An evening stroll through the garden in winter is enhanced by the low glow of yellow light. Adding layers of light, gives your garden charm, mystique, and the ability to enjoy the garden at night.
Winter was never my season. For the most part, this is due to the lack of light the day provides. After work, when I have the time to be in the garden, the ambient light is not enough to allow me to navigate the paths, or to admire the trees and shrubs. In the past, memory helped to navigate the paths so I could empty the trash, but without night lighting, it was only a utilitarian task.
A Japanese maple with uplighting
Today even the must mundane time outdoors in the evening is enchanting and romantic. As the sun goes down, the garden transforms into a magical place, completely changed by the light’s focus. Light casts silhouettes of trees and shrubs, and statuary, as well as serving as a beacon off in the distance for travel or to allow for an appreciation from afar.
Lighting outside should be approached in much the same way as interior lighting. Inside your home, stark, overhead light can be cold and harsh. More lighting options, such as table lamps, picture lights, and dimmers, softens a room’s glow; making for a welcoming place. The same is true with lighting outdoors. Adding layers of lights softens the garden and creates a welcoming glow.
With the installation of night lighting several years ago, I’m now able to enjoy my garden, Helen’s Haven, when the daylight dims, often before dinner.
Good lighting is three-dimensional, giving the garden depth and drama. The focus should not be on the fixtures, but on the effects complementing nature, not competing with her.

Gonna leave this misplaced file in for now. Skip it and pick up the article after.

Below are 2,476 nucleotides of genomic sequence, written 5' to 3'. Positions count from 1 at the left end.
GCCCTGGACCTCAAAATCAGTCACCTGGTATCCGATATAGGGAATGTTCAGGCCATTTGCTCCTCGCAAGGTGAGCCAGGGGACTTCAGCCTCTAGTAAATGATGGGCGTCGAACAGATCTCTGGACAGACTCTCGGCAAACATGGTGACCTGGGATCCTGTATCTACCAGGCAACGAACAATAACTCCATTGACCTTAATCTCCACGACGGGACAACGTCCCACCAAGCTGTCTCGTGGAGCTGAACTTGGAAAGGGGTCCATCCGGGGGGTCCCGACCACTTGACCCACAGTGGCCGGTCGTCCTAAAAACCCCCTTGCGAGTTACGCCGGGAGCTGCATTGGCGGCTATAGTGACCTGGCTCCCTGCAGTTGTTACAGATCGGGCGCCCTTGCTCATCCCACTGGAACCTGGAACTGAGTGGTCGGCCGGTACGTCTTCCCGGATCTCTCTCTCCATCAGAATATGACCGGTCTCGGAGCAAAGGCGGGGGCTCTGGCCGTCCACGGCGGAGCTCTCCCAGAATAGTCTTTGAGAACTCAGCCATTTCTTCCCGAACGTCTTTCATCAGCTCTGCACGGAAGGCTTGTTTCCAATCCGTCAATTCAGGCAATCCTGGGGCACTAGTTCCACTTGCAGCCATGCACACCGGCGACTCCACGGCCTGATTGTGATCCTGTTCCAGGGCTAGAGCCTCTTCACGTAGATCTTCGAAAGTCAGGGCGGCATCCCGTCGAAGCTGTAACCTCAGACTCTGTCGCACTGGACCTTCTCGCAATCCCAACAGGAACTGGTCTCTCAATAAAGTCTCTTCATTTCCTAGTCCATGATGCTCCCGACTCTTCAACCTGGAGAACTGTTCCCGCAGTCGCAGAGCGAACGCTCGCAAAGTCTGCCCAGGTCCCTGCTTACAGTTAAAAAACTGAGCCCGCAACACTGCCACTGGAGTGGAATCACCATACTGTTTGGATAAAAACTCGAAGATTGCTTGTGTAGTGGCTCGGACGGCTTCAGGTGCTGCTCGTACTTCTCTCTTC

Uplighting accents beautifully formed plantings such as a specimen tree or shrub. Often airy plants, such as a Japanese maple, are good candidates for uplighting so the glow highlights its interesting form. Uplighting also works well for the home itself. Adding spotlights to flood the home’s front exterior, creates a welcoming appeal.
Adding downlighting creates a pool of light to highlight a play or dining area, a favorite bench, or garden accent.
Layers of light add even more value to path and focal lights. Just like in your home’s interior with layers of light from fire and candlelight, adding white twinkle lights gives the garden even more depth. Stringing twinkle lights to arbors, gazebos, sheds, and vines, gives your garden more dimension. Grapevine balls, wrapped in lights can be hung in the trees or wrap the tree trunk and a few branches with lights to give shape to a tree otherwise dark in the evening.
From the inside looking out, night lighting allows one to extend the view from the kitchen sink, your favorite chair in the den, or even the dining room. Dining in candlelight, with the ability to look out into the garden and see lighting beyond, is the epitome of romance.
Energy-wise solar powered lights are a snap to install and they have improved greatly over the years. These can work particularly well with path lighting. I started out with solar lights to see how well I would like night lighting. I liked them so much I decided to make the investment in a higher quality, permanent solution. In doing so, I turned to a professional to put my garden and home in the best light.
This winter, when the weather turns frightful, watching the snow flakes or rain drops drifting through a light beam will still allow me to be in the garden even though it’s only from the living room chair.
Helen Yoest, owner of Gardening With Confidence™, is working on her first book to be released later in 2012. Catch up with Helen at her blog at www.gardeningwithconfidence.com.